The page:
Steve Zwick is Managing Editor of Ecosystem Marketplace. He can be reached at [email protected].

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About This Series

We all use palm oil every day, and nearly half the world’s supply comes from Indonesia – with devastating results for the country’s forests and the global climate. Fixing it is no easy matter, and in Palm Oil vs The Peatland Forest, we examine efforts underway to shift palm oil development from forests to degraded land – an act that requires nothing short of a complete restructuring of Indonesia’s rural economy. We begin by speaking with Heru Prasetyo, the man charged with overseeing this massive land-swap. Then we go small – and follow one conservation project in Borneo as it struggles to get off the ground, which brings us into the highest levels of Indonesian government and the challenges of creating sustainable supply chains in the face of global demand.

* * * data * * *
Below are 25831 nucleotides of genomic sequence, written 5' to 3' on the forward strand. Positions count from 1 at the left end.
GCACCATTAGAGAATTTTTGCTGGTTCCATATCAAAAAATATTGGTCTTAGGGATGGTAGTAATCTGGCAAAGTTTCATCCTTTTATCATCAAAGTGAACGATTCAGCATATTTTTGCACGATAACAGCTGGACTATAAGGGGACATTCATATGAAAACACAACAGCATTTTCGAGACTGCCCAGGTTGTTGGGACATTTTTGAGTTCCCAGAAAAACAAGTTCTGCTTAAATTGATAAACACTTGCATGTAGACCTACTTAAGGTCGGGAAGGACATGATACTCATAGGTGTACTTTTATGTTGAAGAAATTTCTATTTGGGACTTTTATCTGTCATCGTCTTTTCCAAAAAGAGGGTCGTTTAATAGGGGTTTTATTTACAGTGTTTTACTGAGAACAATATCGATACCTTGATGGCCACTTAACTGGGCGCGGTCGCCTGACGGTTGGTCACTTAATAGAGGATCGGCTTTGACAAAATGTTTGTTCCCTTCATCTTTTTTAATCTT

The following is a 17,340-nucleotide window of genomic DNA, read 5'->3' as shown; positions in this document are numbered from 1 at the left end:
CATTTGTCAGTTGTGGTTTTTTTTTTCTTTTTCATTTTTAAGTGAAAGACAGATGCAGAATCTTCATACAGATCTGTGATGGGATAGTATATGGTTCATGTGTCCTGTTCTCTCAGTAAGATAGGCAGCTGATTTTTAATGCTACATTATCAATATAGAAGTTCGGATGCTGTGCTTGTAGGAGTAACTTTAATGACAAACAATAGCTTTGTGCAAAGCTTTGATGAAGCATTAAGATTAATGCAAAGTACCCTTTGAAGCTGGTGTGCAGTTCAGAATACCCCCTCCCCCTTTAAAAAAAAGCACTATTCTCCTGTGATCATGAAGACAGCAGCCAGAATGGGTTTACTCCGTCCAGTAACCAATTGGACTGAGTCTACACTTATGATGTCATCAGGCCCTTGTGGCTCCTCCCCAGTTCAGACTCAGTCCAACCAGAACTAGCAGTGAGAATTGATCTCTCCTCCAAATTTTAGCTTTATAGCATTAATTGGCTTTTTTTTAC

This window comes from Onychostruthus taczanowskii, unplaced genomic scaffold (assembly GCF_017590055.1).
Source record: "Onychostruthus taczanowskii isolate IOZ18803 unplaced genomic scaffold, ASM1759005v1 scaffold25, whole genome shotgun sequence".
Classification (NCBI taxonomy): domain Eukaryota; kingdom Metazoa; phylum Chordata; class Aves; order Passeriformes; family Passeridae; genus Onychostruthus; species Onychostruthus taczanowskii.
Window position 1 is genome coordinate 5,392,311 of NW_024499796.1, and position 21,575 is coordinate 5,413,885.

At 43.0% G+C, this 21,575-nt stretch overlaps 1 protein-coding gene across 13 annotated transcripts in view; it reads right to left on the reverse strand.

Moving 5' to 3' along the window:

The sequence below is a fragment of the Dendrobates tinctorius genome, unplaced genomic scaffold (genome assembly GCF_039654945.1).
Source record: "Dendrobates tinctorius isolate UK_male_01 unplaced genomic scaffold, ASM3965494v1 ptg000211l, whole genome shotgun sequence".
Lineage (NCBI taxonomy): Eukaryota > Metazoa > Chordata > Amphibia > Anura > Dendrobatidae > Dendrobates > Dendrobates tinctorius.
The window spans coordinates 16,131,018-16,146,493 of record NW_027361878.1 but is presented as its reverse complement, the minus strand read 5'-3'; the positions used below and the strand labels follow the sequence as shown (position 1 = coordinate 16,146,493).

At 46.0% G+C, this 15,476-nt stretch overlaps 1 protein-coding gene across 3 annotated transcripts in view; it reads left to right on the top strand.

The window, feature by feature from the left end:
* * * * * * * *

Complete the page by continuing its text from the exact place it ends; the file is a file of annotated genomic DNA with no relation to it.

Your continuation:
Part One: Can This Indonesian Official Execute The Largest Voluntary Land-Swap In History? We speak with Heru Prasetyo, the man charged with developing a national regulatory regime for Reducing greenhouse gas Emissions from Deforestation and forest Degradation, plus other changes in land-use (REDD+).

Part Two: The Primatologist And The Entrepreneur We learn how palm oil development threatens Borneo’s Seruyan Forest, and we meet the primatologist and the entrepreneur intent on saving it.